A typical day at St. Raymond’s Cemetery in the Bronx is bustling with activity – with nearly 4,000 burials each year, St. Raymond’s is one of the busiest cemeteries in the nation. Established by the Church of St. Raymond, this Catholic burial ground has expanded from its original 36-acre site in the Throgg’s Neck neighborhood to an 180-acre complex that, when full, will accommodate over half a million people. The cemetery is composed of two sections, both situated just east of the Hutchinson River Parkway: the “Old Cemetery,” created about 1875 on Tremont Avenue, and the “New Cemetery,” developed at Lafayette Avenue in the 1950s.

St. Raymond's Cemetery in 1891.
St. Raymond’s Cemetery in 1891 (Sheil 1891)

Notable individuals buried at St. Raymond’s include gangster Vincent “Mad Dog” Coll, legendary jazz singer Billie Holiday, famed boxer Hector “Macho” Camacho, and the infamous Irish cook known as Typhoid Mary (Mary Mallon), who allegedly caused multiple outbreaks of typhoid fever in turn-of-the- century New York.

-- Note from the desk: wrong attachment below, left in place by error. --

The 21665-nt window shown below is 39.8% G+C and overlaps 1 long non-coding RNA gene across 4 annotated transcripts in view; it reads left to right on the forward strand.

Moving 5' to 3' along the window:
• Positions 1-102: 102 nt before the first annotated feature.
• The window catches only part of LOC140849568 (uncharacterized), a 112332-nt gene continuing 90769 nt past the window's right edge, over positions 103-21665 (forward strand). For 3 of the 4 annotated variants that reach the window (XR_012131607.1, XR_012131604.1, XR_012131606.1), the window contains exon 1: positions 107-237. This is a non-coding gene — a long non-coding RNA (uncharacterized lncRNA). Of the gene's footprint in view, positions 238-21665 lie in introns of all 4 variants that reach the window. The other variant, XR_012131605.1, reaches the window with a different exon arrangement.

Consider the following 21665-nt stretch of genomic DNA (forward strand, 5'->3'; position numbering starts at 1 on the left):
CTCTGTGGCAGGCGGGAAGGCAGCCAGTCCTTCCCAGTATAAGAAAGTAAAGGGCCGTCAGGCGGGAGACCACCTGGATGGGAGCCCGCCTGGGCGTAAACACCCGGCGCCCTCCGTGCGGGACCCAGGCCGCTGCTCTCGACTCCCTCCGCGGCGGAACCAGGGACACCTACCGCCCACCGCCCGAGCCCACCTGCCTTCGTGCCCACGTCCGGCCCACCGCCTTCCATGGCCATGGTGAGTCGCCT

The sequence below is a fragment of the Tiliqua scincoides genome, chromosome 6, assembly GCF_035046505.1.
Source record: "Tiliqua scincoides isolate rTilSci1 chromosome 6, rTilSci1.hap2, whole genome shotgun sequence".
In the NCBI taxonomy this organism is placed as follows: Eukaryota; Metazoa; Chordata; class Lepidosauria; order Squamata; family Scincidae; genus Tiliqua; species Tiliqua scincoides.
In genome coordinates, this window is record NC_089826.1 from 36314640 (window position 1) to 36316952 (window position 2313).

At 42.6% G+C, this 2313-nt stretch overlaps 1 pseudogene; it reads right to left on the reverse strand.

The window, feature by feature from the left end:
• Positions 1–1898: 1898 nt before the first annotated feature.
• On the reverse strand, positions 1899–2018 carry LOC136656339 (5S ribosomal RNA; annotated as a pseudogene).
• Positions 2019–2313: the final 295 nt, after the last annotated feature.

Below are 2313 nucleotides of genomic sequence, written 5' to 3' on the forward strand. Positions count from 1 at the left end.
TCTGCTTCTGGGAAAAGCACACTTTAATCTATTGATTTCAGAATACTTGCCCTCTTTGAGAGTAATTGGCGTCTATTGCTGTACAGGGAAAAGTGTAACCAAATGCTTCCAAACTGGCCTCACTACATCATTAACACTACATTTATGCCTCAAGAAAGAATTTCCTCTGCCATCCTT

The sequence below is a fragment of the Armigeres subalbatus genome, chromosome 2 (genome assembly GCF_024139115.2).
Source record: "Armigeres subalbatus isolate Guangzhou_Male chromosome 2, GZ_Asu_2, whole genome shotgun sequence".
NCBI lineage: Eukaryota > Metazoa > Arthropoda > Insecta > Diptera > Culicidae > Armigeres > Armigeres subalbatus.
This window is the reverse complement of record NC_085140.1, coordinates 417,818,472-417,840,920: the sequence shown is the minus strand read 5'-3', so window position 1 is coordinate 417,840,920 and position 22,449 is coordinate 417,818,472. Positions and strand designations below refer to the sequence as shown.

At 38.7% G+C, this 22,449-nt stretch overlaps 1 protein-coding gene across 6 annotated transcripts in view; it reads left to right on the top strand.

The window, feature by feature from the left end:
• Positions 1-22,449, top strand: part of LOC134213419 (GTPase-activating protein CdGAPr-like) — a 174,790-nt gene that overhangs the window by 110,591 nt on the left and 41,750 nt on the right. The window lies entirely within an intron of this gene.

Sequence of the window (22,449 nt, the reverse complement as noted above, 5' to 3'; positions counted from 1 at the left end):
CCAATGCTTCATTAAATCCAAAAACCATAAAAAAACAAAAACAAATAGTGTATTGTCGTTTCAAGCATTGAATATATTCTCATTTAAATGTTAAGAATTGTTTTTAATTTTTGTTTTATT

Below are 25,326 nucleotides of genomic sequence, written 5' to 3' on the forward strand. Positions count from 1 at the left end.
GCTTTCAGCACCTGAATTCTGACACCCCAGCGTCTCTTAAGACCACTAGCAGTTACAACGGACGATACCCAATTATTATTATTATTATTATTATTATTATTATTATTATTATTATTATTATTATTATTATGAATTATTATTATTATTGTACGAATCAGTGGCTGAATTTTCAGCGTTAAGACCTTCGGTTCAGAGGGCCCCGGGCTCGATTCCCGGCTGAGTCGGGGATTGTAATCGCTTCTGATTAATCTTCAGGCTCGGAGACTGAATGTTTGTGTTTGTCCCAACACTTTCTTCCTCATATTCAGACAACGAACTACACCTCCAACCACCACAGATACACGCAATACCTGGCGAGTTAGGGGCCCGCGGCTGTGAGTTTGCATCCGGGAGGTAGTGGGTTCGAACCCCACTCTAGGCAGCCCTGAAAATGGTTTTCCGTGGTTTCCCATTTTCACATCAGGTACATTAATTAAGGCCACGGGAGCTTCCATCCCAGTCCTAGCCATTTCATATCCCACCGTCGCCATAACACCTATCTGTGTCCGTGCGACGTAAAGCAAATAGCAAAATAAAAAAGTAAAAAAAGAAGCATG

The history of St. Raymond’s Cemetery also includes its role in one of the most notorious crimes of the 20th century. A site inside the cemetery’s Whittemore Avenue entrance was used in 1932 as the drop point for the $50,000 ransom money paid to the kidnappers of Charles Lindbergh’s 20-month old son; the child’s body was later discovered near Lindbergh’s New Jersey estate. Bruno Hauptmann was apprehended for the crime in 1934 when he used bills from the ransom money to purchase gasoline at a service station in New York City. Hauptmann’s murder trial caused a media frenzy that went unmatched until the O.J. Simpson trial in  1995.

View of the site in Old St. Raymond's Cemetery where ransom was paid to the kidnappers of the Lindbergh baby, 1932.
View of the site in Old St. Raymond’s Cemetery where ransom was paid to the kidnappers of the Lindbergh baby, April 1932 (Getty Images)
Hector Camacho's is laid to rest at St. Raymond's Cemetery, Dec. 2012.